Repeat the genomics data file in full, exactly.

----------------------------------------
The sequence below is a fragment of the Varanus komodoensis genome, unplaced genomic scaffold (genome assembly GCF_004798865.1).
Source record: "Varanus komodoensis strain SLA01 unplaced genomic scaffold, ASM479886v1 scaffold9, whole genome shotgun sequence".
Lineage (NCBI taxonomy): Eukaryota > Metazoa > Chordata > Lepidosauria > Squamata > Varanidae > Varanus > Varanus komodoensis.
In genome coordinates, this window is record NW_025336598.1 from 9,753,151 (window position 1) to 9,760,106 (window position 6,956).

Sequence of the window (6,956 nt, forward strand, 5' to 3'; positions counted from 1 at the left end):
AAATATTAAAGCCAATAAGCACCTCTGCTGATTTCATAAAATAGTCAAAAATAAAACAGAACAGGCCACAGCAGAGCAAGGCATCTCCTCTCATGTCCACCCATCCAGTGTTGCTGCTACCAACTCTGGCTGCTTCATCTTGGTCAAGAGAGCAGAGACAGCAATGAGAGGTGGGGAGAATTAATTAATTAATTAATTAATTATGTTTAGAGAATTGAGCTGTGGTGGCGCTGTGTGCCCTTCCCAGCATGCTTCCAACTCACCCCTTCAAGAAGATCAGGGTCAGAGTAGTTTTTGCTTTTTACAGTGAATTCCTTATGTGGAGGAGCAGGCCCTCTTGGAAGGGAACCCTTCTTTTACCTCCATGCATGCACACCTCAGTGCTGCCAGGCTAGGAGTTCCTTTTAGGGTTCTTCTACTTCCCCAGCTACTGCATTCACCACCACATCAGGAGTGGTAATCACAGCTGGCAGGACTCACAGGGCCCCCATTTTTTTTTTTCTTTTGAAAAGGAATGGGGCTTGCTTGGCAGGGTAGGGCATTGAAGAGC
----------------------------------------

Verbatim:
The sequence below is a fragment of the Varanus komodoensis genome, unplaced genomic scaffold (genome assembly GCF_004798865.1).
Source record: "Varanus komodoensis strain SLA01 unplaced genomic scaffold, ASM479886v1 scaffold9, whole genome shotgun sequence".
Lineage (NCBI taxonomy): Eukaryota > Metazoa > Chordata > Lepidosauria > Squamata > Varanidae > Varanus > Varanus komodoensis.
In genome coordinates, this window is record NW_025336598.1 from 9,753,151 (window position 1) to 9,760,106 (window position 6,956).

Sequence of the window (6,956 nt, forward strand, 5' to 3'; positions counted from 1 at the left end):
AAATATTAAAGCCAATAAGCACCTCTGCTGATTTCATAAAATAGTCAAAAATAAAACAGAACAGGCCACAGCAGAGCAAGGCATCTCCTCTCATGTCCACCCATCCAGTGTTGCTGCTACCAACTCTGGCTGCTTCATCTTGGTCAAGAGAGCAGAGACAGCAATGAGAGGTGGGGAGAATTAATTAATTAATTAATTAATTATGTTTAGAGAATTGAGCTGTGGTGGCGCTGTGTGCCCTTCCCAGCATGCTTCCAACTCACCCCTTCAAGAAGATCAGGGTCAGAGTAGTTTTTGCTTTTTACAGTGAATTCCTTATGTGGAGGAGCAGGCCCTCTTGGAAGGGAACCCTTCTTTTACCTCCATGCATGCACACCTCAGTGCTGCCAGGCTAGGAGTTCCTTTTAGGGTTCTTCTACTTCCCCAGCTACTGCATTCACCACCACATCAGGAGTGGTAATCACAGCTGGCAGGACTCACAGGGCCCCCATTTTTTTTTTTCTTTTGAAAAGGAATGGGGCTTGCTTGGCAGGGTAGGGCATTGAAGAGC